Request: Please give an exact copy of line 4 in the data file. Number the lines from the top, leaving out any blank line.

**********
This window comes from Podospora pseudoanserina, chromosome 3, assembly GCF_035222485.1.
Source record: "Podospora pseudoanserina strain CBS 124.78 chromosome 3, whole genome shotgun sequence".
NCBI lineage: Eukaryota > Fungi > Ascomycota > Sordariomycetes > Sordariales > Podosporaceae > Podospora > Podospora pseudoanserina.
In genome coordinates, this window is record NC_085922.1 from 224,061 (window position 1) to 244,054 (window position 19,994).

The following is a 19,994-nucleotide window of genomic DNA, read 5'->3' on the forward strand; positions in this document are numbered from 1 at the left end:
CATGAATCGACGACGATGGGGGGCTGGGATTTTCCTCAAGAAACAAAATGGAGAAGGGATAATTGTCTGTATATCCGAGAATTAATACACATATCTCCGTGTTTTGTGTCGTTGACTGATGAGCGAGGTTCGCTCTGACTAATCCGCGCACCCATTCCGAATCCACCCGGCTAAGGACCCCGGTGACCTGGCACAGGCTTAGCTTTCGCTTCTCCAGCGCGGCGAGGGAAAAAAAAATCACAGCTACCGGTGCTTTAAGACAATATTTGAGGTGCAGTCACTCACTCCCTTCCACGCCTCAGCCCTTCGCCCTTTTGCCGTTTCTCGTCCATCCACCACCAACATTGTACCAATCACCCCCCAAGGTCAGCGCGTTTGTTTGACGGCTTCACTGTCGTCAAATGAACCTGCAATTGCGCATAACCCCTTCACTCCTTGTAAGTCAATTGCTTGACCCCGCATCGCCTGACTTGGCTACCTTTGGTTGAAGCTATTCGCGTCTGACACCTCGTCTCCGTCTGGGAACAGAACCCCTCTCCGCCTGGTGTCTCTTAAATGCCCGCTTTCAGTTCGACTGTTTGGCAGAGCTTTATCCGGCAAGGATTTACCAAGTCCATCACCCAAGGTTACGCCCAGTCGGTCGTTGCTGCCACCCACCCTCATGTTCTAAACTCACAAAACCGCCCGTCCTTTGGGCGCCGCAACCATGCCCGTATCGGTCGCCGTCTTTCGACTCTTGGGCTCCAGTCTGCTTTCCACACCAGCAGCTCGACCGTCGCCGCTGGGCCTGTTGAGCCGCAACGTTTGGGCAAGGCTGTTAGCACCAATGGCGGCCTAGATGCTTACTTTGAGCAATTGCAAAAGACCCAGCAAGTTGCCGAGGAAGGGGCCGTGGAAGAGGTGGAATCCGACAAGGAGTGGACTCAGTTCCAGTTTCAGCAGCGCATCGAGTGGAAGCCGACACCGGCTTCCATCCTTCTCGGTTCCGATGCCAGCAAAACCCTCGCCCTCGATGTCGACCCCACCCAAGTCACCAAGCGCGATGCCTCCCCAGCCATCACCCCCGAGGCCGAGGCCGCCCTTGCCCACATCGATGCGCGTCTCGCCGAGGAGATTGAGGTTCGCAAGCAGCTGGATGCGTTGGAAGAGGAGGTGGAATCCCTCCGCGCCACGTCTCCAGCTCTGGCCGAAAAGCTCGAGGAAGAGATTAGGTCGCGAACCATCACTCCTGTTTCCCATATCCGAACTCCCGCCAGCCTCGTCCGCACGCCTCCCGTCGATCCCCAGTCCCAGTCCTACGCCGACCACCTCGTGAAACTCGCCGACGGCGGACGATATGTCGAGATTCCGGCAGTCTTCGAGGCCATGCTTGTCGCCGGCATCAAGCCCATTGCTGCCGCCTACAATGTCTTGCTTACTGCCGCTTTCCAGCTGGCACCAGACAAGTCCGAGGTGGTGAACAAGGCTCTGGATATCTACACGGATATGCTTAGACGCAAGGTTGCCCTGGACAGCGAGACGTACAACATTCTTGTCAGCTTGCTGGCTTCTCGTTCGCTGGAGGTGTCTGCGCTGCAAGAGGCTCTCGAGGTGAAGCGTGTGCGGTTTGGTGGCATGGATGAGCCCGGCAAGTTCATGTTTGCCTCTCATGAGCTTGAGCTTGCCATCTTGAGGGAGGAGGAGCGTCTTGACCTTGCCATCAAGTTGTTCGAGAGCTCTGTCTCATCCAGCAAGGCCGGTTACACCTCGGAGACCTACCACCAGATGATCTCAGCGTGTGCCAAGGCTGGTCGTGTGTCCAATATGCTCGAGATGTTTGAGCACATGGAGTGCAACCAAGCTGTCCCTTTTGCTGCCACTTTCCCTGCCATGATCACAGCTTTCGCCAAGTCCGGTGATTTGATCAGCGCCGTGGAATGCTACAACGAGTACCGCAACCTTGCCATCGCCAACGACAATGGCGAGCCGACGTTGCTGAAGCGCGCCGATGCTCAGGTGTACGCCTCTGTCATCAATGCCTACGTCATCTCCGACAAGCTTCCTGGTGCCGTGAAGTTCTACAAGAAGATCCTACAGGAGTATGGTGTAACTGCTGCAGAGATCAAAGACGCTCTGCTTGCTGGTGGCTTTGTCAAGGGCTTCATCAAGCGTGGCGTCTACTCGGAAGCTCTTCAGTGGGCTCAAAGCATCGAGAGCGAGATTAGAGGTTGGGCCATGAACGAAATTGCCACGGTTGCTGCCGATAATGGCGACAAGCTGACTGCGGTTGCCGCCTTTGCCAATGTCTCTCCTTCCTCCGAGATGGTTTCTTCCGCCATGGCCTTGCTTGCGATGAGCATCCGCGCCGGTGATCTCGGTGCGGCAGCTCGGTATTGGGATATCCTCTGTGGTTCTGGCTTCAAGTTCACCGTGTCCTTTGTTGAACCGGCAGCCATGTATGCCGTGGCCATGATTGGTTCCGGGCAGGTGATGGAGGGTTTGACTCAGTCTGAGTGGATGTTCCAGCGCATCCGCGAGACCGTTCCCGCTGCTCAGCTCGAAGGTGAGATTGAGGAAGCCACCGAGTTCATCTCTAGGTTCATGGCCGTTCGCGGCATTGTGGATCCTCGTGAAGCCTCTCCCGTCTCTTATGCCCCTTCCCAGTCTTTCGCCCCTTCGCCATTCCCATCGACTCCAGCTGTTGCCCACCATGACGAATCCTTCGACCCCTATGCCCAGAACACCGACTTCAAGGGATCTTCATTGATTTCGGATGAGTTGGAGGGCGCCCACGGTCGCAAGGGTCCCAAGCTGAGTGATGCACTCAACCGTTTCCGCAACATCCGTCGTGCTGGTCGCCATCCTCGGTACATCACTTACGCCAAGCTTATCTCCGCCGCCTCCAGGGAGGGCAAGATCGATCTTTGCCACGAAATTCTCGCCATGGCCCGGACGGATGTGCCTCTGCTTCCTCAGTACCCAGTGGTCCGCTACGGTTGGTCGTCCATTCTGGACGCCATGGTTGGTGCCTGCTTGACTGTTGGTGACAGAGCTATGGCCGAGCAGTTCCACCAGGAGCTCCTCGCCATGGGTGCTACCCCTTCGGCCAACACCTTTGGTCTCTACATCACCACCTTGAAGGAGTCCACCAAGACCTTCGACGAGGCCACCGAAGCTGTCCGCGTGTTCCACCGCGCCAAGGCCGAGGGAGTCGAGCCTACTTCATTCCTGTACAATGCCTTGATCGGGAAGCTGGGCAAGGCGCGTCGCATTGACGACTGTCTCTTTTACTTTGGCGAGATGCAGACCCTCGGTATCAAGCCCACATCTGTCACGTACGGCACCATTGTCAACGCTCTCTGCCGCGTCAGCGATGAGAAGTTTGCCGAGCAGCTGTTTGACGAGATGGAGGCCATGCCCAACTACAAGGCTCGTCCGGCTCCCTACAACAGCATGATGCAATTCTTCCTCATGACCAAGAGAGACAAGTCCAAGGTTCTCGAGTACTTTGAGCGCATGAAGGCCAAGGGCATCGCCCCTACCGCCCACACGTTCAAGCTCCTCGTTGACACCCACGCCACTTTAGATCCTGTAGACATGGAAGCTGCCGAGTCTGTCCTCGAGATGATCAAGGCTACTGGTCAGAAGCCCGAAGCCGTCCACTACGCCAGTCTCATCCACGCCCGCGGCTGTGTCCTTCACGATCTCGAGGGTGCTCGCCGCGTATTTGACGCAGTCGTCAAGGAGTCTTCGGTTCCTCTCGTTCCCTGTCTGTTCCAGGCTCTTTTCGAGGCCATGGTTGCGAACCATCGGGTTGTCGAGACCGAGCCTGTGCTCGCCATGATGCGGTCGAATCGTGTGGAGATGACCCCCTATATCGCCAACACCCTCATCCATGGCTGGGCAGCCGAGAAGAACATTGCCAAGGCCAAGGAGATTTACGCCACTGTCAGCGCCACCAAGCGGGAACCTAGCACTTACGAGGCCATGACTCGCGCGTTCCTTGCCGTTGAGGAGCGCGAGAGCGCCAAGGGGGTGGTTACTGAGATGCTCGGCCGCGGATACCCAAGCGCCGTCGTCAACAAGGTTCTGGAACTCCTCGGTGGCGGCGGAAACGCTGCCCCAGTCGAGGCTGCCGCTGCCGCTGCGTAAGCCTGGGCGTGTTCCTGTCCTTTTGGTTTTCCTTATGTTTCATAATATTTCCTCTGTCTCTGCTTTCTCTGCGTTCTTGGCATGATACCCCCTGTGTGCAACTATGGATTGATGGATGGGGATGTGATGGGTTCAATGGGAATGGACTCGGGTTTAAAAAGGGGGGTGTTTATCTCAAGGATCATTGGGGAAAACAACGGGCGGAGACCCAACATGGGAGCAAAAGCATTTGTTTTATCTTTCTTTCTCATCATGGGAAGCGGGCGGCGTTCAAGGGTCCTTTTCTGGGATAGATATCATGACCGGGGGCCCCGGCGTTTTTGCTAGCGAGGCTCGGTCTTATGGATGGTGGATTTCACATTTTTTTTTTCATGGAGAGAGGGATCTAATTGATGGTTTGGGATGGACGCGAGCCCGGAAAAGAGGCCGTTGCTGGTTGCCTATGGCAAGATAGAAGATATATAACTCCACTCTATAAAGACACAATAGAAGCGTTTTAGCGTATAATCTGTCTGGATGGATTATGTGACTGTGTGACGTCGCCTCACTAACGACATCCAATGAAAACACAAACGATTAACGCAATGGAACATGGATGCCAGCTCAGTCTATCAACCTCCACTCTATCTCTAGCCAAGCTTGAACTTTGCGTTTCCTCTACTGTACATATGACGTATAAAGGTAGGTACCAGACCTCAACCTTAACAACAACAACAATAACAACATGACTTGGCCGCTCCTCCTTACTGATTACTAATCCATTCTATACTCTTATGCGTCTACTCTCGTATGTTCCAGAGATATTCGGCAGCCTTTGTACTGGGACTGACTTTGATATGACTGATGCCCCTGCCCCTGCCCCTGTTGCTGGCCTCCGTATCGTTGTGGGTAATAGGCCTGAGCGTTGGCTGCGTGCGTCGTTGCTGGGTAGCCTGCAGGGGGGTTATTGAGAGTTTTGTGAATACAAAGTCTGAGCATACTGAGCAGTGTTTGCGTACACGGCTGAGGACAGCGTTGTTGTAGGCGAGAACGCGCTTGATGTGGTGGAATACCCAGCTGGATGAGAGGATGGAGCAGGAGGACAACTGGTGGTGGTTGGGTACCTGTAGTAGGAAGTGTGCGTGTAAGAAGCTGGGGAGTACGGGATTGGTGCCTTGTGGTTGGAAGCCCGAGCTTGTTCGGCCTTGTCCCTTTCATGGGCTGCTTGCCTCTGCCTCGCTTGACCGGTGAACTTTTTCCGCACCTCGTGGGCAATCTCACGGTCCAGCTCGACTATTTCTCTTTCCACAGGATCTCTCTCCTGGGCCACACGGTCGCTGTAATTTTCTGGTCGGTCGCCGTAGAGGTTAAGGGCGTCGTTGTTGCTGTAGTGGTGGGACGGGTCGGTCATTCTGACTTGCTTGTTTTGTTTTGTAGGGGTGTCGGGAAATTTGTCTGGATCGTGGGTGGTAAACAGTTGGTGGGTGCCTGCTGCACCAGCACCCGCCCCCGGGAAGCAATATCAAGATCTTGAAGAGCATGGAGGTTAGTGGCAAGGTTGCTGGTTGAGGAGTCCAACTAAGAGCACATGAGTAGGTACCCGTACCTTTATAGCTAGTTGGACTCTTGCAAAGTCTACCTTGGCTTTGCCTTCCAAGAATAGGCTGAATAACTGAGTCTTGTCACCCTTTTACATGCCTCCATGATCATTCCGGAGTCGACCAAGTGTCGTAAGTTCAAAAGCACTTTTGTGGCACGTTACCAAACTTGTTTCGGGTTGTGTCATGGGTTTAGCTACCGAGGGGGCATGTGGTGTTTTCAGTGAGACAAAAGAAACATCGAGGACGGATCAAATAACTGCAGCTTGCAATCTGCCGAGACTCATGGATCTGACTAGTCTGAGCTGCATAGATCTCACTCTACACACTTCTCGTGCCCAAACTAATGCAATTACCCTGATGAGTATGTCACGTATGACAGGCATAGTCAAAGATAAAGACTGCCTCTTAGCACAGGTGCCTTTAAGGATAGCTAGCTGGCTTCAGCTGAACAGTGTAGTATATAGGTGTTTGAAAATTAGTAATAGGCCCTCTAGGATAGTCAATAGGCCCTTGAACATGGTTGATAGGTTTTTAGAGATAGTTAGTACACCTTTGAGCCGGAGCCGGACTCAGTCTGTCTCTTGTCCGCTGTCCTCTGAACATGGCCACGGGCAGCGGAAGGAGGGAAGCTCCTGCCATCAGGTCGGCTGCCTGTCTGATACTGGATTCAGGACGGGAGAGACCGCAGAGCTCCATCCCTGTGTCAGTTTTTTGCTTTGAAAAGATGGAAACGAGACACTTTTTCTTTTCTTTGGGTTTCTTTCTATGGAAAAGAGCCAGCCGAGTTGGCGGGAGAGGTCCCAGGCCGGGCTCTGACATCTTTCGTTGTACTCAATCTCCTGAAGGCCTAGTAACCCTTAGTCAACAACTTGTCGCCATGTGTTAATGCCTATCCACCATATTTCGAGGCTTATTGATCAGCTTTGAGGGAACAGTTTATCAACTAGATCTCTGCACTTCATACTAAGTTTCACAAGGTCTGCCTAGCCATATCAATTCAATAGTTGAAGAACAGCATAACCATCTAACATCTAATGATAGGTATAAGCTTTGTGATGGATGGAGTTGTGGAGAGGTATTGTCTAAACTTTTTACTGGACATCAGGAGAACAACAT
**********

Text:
In genome coordinates, this window is record NC_085922.1 from 224,061 (window position 1) to 244,054 (window position 19,994).